It's exceedingly rare for a movie to be turned into a play, and many of the reasons for that are on display in Holes, now at the Karamu Performing Arts Theatre. Written by Louis Sachar, the man who won awards for the original young people's novel and the Disney movie adaptation of the same name, this theatrical version cannot sort out the multiple story lines and eccentric flourishes that made the book and flick so enjoyable.
The major plotline is developed around young Stanley Yelnats (that's Stanley spelled backward), who has been sent to a detention camp in the desert for supposedly stealing a pair of super-expensive athletic shoes. He struggles to ingratiate himself with the other young dudes incarcerated there, where they all share the daily chore of digging holes in the desert.
The problems plaguing this production appear quickly. Stanley believes his family is cursed because his great-great-grandfather pissed off a gypsy fortune-teller, Madame Zeroni. So we have flashback scenes involving her that don't really track, since the cinematic touches that help explicate time and place in the movie aren't available. Then the second act begins with another flashback involving an interracial affair and the murders it spawns.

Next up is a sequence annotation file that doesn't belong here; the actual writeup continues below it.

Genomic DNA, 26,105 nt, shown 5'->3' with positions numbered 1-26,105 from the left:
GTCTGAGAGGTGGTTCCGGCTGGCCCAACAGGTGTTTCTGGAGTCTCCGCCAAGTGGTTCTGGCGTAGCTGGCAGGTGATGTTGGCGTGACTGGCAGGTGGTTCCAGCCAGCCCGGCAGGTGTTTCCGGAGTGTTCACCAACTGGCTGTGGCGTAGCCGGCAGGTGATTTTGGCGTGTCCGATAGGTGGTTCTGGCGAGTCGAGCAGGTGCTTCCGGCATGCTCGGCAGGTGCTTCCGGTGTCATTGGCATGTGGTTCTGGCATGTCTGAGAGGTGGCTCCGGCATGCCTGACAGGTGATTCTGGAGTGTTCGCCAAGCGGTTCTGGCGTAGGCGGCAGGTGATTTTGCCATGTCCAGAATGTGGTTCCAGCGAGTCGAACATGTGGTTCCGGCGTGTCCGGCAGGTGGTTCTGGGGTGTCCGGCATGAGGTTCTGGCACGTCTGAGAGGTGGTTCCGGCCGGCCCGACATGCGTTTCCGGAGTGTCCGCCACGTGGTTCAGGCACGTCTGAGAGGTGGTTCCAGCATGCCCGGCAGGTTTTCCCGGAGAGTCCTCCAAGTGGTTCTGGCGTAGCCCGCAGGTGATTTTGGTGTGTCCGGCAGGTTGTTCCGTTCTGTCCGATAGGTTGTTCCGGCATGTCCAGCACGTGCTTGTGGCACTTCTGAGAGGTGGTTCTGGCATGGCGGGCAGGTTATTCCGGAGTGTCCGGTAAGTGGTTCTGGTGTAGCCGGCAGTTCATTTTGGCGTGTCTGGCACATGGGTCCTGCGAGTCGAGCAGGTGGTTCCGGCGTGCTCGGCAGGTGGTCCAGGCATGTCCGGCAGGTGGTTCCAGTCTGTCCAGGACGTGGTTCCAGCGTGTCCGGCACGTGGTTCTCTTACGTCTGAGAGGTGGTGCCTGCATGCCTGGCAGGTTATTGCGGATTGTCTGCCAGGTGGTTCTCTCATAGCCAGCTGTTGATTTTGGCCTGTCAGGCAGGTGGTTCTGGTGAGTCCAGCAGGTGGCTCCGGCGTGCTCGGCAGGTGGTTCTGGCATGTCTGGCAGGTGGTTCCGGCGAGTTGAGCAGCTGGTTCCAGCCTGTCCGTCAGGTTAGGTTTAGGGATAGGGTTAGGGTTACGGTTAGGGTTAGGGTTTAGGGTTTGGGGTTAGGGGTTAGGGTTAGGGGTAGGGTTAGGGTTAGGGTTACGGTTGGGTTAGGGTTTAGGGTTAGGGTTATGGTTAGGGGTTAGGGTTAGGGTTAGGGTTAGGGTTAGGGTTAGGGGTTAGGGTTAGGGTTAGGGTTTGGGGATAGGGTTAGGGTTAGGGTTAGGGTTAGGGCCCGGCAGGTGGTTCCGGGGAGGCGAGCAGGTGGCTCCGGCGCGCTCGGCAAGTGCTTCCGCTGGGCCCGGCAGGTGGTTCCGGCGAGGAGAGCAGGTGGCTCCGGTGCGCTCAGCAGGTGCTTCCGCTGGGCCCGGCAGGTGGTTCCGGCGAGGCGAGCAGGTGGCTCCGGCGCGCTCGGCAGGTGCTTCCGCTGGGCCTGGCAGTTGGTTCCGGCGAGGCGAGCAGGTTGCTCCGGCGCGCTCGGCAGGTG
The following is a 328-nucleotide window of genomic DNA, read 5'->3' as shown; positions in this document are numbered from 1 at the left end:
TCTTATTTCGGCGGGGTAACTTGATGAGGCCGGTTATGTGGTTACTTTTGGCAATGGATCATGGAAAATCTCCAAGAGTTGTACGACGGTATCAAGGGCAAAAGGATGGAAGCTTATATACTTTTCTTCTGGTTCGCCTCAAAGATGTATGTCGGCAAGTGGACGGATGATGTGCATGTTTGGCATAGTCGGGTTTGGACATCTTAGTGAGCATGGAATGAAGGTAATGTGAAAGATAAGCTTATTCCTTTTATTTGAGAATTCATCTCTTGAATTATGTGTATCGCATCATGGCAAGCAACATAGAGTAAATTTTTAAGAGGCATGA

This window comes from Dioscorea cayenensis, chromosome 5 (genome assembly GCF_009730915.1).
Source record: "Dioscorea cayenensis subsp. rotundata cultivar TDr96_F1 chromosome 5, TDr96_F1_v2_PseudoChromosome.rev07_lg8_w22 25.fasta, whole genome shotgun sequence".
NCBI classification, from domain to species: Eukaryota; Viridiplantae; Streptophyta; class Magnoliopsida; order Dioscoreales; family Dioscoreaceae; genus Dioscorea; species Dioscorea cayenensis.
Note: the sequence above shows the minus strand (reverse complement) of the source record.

Confused yet? We haven't even addressed the mystery of the buried suitcase and . . . well, never mind. Adding to the lack of clarity is director Hassan Rogers' decision to cast the entire show with young, college-age actors. This gives the entire production the feel of an extended skit put on by a group of enthusiastic day-camp counselors.
In the role of Stanley, hefty Ethan Rosenfeld has a fairly interesting Jonah Hill (the lumpy, loud kid in Superbad) kind of vibe, when he isn't staring at the floor. But Rogers imposes little discipline on his young players, which leads to slack pacing and many interchanges that feel improvised, although not in a good way. The lone exception is Durand Ferebee, as delinquent Zigzag, who is lithe and funny, and probably deserves his own show.
Sadly, many of the laudable themes of the original work, including Stanley's friendship with illiterate fellow inmate Zero, are bulldozed in this theatrical pile-up.